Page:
Sandy Alderson

In Praise of Sandy Alderson, to a Point

It is not often that I praise Sandy Alderson; after all, up until this point, there was not much to praise. But that praise can only go so far.

sandy alderson
Sandy Alderson signed Curtis Granderson, but Mets still operating like small market club.

Alderson should be commending for finally spending big money to bring in quality players. You could argue whether committing two years and $20 million to a soon-to-be 41-year-old pitcher with a PED suspension under his rather large belt is a good idea (and I do not think it is), but at least Alderson saw a need and filled it with someone with a track record of success. In the past, Alderson would go bottom feeding, and that rarely worked.

So Sandy Alderson made good on his promise to spend all of his available money, and that is a good thing. Many people think this will finally end the talk of the Mets alleged “cheapness.” It will not and should not, and this is where the praise ends.

As much as the new players cost the Mets, the team will still have a payroll next season of less than $90 million, their lowest payroll in 14 years. That is Seattle Mariners territory, the same Mariners team that somehow came up with the money to sign Robinson Cano for $240 million.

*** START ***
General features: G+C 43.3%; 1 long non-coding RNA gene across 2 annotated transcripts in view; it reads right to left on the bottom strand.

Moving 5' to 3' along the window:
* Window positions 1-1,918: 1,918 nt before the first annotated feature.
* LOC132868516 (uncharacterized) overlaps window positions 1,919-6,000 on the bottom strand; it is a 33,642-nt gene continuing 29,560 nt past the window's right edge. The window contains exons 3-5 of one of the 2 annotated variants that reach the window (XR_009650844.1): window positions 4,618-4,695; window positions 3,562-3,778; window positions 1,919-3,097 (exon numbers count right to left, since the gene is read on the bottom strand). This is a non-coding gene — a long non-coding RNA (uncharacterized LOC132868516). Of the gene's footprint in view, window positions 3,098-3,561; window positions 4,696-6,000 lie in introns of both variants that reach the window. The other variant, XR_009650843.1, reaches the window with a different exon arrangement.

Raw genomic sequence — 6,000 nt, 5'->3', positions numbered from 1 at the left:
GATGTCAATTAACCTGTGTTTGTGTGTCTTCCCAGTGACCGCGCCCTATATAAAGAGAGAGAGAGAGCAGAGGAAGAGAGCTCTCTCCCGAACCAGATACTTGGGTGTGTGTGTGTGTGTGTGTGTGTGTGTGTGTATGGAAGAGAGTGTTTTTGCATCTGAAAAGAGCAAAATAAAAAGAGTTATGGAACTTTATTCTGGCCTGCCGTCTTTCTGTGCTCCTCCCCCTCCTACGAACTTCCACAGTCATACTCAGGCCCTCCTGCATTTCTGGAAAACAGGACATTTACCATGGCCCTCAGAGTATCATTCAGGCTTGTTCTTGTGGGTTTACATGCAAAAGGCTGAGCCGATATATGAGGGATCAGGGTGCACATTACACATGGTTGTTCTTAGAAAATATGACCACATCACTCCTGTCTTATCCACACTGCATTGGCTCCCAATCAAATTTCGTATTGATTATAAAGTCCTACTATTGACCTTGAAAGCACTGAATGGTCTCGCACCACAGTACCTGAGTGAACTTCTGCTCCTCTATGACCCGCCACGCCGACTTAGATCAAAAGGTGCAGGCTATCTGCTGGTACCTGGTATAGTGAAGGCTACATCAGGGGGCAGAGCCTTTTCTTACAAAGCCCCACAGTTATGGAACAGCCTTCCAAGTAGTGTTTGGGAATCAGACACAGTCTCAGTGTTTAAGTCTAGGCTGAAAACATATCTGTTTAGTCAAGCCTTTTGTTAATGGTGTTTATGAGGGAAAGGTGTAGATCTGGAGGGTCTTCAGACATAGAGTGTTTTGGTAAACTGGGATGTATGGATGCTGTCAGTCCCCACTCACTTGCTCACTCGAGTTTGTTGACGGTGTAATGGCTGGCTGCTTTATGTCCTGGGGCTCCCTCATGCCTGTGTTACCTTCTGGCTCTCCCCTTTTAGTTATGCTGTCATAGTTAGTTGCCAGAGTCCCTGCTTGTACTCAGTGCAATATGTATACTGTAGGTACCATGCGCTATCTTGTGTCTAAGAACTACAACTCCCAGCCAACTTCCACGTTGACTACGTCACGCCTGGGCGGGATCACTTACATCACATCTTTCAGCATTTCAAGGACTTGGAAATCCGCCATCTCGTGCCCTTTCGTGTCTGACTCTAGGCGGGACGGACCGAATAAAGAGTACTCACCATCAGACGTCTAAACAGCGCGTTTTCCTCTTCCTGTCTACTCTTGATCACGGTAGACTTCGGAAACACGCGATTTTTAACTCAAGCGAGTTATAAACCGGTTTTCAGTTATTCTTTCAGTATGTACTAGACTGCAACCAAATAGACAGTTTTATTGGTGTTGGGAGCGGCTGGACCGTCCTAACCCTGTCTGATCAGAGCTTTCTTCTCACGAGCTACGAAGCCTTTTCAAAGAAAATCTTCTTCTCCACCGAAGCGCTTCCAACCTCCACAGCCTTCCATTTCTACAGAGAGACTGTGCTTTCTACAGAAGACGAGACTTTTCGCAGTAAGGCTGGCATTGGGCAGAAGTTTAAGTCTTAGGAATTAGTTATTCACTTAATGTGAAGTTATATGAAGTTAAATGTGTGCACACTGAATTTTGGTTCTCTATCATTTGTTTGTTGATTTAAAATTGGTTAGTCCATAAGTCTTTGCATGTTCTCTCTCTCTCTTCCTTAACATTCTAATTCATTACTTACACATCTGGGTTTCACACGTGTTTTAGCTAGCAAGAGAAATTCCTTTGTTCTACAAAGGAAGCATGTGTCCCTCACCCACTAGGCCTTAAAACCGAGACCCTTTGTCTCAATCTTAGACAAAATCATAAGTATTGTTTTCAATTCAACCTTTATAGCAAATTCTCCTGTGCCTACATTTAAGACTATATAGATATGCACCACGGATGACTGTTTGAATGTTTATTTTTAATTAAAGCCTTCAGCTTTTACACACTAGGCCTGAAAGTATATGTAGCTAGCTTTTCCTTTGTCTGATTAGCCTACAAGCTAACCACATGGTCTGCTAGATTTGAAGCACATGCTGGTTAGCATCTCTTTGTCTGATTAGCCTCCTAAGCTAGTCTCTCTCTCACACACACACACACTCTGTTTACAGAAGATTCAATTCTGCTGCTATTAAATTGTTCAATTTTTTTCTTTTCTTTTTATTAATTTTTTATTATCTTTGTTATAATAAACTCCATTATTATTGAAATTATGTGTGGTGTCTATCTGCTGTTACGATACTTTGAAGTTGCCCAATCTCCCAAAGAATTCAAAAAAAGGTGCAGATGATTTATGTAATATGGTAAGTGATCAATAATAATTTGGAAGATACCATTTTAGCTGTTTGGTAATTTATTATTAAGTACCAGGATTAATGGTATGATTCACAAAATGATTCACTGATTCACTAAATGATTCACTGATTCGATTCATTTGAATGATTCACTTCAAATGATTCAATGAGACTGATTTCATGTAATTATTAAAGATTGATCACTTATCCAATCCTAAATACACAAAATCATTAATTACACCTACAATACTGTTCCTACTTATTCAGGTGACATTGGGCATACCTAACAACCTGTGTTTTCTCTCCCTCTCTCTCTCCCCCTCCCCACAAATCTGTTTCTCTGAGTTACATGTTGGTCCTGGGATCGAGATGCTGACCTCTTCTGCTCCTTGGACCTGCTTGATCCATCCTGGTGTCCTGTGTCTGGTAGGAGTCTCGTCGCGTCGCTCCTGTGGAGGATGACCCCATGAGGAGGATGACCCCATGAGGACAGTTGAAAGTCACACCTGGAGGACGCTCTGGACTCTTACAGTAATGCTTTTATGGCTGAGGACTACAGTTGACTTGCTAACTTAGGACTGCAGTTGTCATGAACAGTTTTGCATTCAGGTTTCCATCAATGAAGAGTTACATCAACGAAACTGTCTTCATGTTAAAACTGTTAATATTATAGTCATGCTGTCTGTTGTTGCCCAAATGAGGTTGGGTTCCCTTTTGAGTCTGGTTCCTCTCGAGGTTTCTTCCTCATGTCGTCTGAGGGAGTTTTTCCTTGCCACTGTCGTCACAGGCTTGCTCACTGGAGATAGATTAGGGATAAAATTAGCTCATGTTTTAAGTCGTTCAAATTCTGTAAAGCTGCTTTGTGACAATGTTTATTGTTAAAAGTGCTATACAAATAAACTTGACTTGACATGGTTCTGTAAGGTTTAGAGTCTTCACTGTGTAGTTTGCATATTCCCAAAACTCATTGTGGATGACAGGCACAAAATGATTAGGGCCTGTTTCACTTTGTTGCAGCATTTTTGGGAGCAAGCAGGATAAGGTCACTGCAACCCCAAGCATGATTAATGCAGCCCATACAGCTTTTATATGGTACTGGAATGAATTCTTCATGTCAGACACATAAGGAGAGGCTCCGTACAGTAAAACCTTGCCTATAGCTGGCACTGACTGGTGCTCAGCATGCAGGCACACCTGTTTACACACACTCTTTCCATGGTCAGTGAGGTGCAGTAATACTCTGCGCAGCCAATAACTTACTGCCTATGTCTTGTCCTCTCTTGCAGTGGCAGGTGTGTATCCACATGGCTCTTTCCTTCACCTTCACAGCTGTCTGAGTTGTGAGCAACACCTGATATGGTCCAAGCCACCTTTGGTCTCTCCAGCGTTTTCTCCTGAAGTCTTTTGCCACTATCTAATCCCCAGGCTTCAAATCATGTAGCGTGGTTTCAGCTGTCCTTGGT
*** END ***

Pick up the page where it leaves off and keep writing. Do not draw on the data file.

The end result is that the Mets are still operating as a small market club, and that is simply unacceptable for a franchise based in the most important city in the world. Most of that falls on the Wilpons, but Alderson has to take some of the blame for that as well.

The Wilpons continue to say that they are giving Sandy Alderson the money he says he needs to field a quality team. Perhaps that is just for public consumption, or perhaps Alderson has convinced the Wilpons that the Mets can indeed compete at a smaller budget. If you are an owner and you are told by someone you are supposed to trust that you do not have to spend big money to win, why would you?

This is not to diminish Sandy Alderson’s work this week. But until the Mets start acting like a major market baseball team and raise the payroll to at least the $120 million range, the “cheap” talk and probably the losing will not end.

7 thoughts on “In Praise of Sandy Alderson, to a Point

  • i agree with a lot of this, but i don’t think sandy intended to bring payroll up 70 mil to 120 in one offseason. i think the last few years they were unclear when they said this was the year; it was more like this is the year things start to get rolling again. like our 2005 season or 1984-1985 season

  • Mark Berman

    I didn’t mean to imply that he said the payroll would be $120 million. He never said that, and I don’t think it will ever get that high until either the Mets start to win and revenues rise, or until the Wilpons financial crunch is truly settled.

  • Mark, I would rather the Mets spend their money wisely on quality rather than take a scatter gun approach. What’s wrong with taking a small market approach? I’d rather the Mets mirror the small market smart and opportunistic – A’s and CARDINALS, who are set to win for a number of years rather than the big market messes – Angels and Dodgers.